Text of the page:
About the Author
Greg Hickey is a writer, forensic scientist and endurance athlete. He is the author of the dystopian fiction novel Our Dried Voices and writer of the screenplay Vita. You can view more of his work on his website.
The Popularity of Dystopian Film and Its Effect on Dystopian Literature
By Greg Hickey
The past few years have seen a huge growth in dystopian films, from The Hunger Games franchise to an adaptation of Lois Lowry’s The Giver. In a March article for The Guardian, Joe Queenan went so far as to call it “a golden age,” while lamenting the fact that these films always portray “a grim, totalitarian nightmare.” So why this cinematic dystopian explosion, and why do we think the future will be so tragically depressing?
As far as I can tell, there is certainly a glut of dystopian films in the current marketplace. I also believe there is a glut of superhero films (do we really need Ant-Man?). I’m not sure we should take popular culture’s fascination with dark futuristic scenarios as evidence for a collective death wish any more than we should take the abundance of superhero films as evidence that the majority of society believes there are mutants among us with superhuman powers.
First and foremost, I believe dystopian fiction, whether literary or cinematic, serves as a form of social criticism. A critic does not necessarily believe society is utterly hopeless, merely that certain aspects of the social order warrant improvement. I doubt The Hunger Games author Suzanne Collins truly believes we are destined for a future in which we force our children to fight to the death; this plot was simply a convenient vehicle for her bigger message. (Perhaps superhero films likewise point to a desire for pure, honest heroes in a society of corrupt politicians, abusive celebrities and performance-enhancing athletes.)
But why now? Is there something about our current society that is so demanding of such criticism in comparison to past eras? In the first place, we should distinguish between dystopian fictions targeted toward a younger audience and those targeted toward adults. YA dystopian fiction like The Hunger Games tends to focus on totalitarianism as a way to inspire younger readers to think critically and independently about the world and ideas in general. Such themes are especially relevant in today’s age of information overload. In contrast, while totalitarianism may have been a theme of earlier adult dystopian fiction such as George Orwell’s 1984, those stories were typically produced during the post-World War II/Cold War era when totalitarian states were far more prevalent than they are today. Much of contemporary adult dystopian fiction focuses more on environmental issues and the side effects of continued advances in technology (see Margaret Atwood’s MaddAddam trilogy as an example).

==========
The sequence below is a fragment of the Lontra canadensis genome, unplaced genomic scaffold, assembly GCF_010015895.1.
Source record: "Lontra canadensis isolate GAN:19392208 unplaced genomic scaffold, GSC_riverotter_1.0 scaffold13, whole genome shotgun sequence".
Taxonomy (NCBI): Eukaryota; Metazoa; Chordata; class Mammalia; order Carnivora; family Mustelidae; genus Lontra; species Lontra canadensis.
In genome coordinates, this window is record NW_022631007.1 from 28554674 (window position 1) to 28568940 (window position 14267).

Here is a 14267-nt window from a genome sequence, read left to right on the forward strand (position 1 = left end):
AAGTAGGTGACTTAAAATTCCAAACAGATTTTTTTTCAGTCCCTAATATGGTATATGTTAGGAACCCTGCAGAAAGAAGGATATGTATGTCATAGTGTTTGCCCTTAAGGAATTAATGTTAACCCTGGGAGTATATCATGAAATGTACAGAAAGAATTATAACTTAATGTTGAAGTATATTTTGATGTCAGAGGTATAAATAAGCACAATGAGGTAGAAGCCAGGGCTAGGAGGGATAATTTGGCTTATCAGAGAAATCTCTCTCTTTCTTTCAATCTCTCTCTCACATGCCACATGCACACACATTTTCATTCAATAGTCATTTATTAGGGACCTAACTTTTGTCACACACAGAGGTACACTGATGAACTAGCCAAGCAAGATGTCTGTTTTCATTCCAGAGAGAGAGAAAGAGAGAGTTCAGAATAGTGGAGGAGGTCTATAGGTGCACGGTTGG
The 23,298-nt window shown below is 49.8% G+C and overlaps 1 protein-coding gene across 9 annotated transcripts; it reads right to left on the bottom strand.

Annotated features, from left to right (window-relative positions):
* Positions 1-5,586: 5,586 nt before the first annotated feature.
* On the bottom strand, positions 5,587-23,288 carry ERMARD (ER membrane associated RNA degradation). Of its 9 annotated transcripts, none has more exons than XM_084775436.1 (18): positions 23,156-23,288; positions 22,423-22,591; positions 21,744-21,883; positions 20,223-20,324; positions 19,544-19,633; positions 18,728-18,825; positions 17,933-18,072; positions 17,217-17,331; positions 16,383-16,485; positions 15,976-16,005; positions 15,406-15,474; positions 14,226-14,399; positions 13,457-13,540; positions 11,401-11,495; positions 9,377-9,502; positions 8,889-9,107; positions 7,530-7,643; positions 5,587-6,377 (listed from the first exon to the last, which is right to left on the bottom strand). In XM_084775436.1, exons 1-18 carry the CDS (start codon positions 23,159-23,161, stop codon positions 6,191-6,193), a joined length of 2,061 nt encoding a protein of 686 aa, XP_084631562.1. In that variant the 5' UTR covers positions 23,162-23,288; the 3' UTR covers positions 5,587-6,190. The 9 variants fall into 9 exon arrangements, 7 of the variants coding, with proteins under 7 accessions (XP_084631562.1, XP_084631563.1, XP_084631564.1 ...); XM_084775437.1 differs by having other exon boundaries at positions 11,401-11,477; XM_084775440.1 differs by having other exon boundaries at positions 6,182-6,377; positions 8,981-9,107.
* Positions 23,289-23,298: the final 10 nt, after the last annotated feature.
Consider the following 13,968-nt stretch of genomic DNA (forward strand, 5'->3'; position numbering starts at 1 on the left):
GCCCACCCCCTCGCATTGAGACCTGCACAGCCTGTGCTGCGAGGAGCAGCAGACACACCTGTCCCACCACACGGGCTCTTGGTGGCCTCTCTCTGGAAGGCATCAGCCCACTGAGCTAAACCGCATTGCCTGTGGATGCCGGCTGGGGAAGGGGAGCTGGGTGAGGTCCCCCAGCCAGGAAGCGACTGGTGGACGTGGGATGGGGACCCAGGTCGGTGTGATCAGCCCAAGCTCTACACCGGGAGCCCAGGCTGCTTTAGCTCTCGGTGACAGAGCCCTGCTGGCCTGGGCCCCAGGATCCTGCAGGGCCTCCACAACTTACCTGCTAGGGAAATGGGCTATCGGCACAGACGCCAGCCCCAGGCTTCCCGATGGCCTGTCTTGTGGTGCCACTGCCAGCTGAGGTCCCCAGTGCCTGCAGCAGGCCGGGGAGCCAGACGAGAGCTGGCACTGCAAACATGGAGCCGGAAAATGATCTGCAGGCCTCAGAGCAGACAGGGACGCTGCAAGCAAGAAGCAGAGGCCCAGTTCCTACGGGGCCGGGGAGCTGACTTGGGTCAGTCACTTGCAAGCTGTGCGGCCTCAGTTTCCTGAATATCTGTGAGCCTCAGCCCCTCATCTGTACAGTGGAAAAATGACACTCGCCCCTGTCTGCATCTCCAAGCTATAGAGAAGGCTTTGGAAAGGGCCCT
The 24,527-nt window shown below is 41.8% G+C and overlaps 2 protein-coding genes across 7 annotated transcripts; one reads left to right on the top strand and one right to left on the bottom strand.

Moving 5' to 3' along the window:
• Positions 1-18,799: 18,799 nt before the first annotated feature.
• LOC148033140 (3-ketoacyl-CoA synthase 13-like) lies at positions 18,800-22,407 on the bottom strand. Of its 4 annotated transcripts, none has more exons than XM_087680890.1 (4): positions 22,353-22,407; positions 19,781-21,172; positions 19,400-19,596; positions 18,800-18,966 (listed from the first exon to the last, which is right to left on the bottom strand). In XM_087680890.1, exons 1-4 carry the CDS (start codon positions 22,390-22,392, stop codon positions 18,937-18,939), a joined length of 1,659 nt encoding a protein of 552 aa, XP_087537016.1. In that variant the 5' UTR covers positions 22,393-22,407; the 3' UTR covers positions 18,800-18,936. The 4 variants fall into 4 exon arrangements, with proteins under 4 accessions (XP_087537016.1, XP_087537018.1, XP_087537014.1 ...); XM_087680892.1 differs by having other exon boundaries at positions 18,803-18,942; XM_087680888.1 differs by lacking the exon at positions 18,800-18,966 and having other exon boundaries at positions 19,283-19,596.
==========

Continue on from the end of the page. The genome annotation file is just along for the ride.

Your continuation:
The film and book industry are also inextricably linked in this genre, since most dystopian films are adaptations of novels. I can’t think of a highly successful original dystopian film since The Matrix trilogy, released in 1999 through 2003. Entertainment on the big screen necessarily differs from entertainment on the page, with films relying more heavily on visual effects, elaborate costumes and breathtaking scenery. The Hunger Games looks impressive on film in part due to Collins’ creation of a nation divided into distinct groups, customs and physical appearances, and set against the backdrop of the technological wizardry of the capital city and The Hunger Games battlefields. In contrast, many 20th century dystopian novels describe simpler, starker worlds, and the film adaptations that exist, such as 1984 and A Clockwork Orange, don’t quite live up to the authors’ descriptions of those societies.
The result is a reciprocal effect in which the current success of dystopian films influences the growth and visual style of the corresponding literary genre, while the fact that modern film technology can faithfully depict increasingly elaborate futuristic worlds creates greater opportunities to adapt dystopian literature to cinema. 21st century problems might not actually be more calamitous or more deserving of criticism than those of previous eras, but greater technological advancements provide more opportunity for cinematic examination through parables of dystopian futures.
Ultimately, the short answer to Queenan’s question, “why is the [dystopian] future on film always so grim?” is the same reason horror films are scary and comedies are funny. Dystopia just is “a society characterized by human misery, as squalor, oppression, disease, and overcrowding” (Dictionary.com). Dystopian fiction magnifies these issues, which we observe on a limited scale in our own society. The answer to the more stimulating question of why we find miserable futures so compelling at this point in history is a combination of new social challenges such as the proliferation of information and the awareness of the environmental costs of human progress, along with advanced cinematic technology that allows for realistic depictions of the future on the big screen, in turn inspiring new authors to enter this genre.